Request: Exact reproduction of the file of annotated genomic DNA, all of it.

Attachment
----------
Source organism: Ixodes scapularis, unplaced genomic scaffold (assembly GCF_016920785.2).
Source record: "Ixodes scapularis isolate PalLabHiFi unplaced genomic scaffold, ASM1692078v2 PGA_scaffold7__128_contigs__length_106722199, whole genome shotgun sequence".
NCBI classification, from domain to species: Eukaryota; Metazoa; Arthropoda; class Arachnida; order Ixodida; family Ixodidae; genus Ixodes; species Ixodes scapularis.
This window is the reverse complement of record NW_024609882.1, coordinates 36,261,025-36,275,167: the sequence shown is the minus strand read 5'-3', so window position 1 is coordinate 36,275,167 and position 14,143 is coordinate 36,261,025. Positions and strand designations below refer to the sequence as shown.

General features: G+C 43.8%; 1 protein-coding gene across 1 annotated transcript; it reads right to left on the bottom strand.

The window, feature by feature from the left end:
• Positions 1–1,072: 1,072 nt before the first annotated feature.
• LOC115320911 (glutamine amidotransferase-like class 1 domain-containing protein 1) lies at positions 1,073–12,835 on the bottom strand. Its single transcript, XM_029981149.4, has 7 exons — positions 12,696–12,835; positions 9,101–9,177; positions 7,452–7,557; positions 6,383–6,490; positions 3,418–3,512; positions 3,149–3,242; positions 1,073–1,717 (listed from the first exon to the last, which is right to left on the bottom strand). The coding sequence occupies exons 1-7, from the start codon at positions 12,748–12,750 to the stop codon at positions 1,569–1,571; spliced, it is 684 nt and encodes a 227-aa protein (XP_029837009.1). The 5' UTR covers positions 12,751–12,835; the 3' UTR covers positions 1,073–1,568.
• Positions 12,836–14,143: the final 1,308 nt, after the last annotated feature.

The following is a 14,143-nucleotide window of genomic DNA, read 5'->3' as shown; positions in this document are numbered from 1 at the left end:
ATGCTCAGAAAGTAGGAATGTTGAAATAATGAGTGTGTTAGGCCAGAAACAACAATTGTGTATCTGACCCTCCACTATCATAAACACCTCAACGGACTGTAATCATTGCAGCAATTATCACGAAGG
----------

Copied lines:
Source organism: Ixodes scapularis, unplaced genomic scaffold (assembly GCF_016920785.2).
Source record: "Ixodes scapularis isolate PalLabHiFi unplaced genomic scaffold, ASM1692078v2 PGA_scaffold7__128_contigs__length_106722199, whole genome shotgun sequence".
NCBI classification, from domain to species: Eukaryota; Metazoa; Arthropoda; class Arachnida; order Ixodida; family Ixodidae; genus Ixodes; species Ixodes scapularis.
This window is the reverse complement of record NW_024609882.1, coordinates 36,261,025-36,275,167: the sequence shown is the minus strand read 5'-3', so window position 1 is coordinate 36,275,167 and position 14,143 is coordinate 36,261,025. Positions and strand designations below refer to the sequence as shown.

General features: G+C 43.8%; 1 protein-coding gene across 1 annotated transcript; it reads right to left on the bottom strand.

The window, feature by feature from the left end:
• Positions 1–1,072: 1,072 nt before the first annotated feature.
• LOC115320911 (glutamine amidotransferase-like class 1 domain-containing protein 1) lies at positions 1,073–12,835 on the bottom strand. Its single transcript, XM_029981149.4, has 7 exons — positions 12,696–12,835; positions 9,101–9,177; positions 7,452–7,557; positions 6,383–6,490; positions 3,418–3,512; positions 3,149–3,242; positions 1,073–1,717 (listed from the first exon to the last, which is right to left on the bottom strand). The coding sequence occupies exons 1-7, from the start codon at positions 12,748–12,750 to the stop codon at positions 1,569–1,571; spliced, it is 684 nt and encodes a 227-aa protein (XP_029837009.1). The 5' UTR covers positions 12,751–12,835; the 3' UTR covers positions 1,073–1,568.
• Positions 12,836–14,143: the final 1,308 nt, after the last annotated feature.

The following is a 14,143-nucleotide window of genomic DNA, read 5'->3' as shown; positions in this document are numbered from 1 at the left end:
ATGCTCAGAAAGTAGGAATGTTGAAATAATGAGTGTGTTAGGCCAGAAACAACAATTGTGTATCTGACCCTCCACTATCATAAACACCTCAACGGACTGTAATCATTGCAGCAATTATCACGAAGG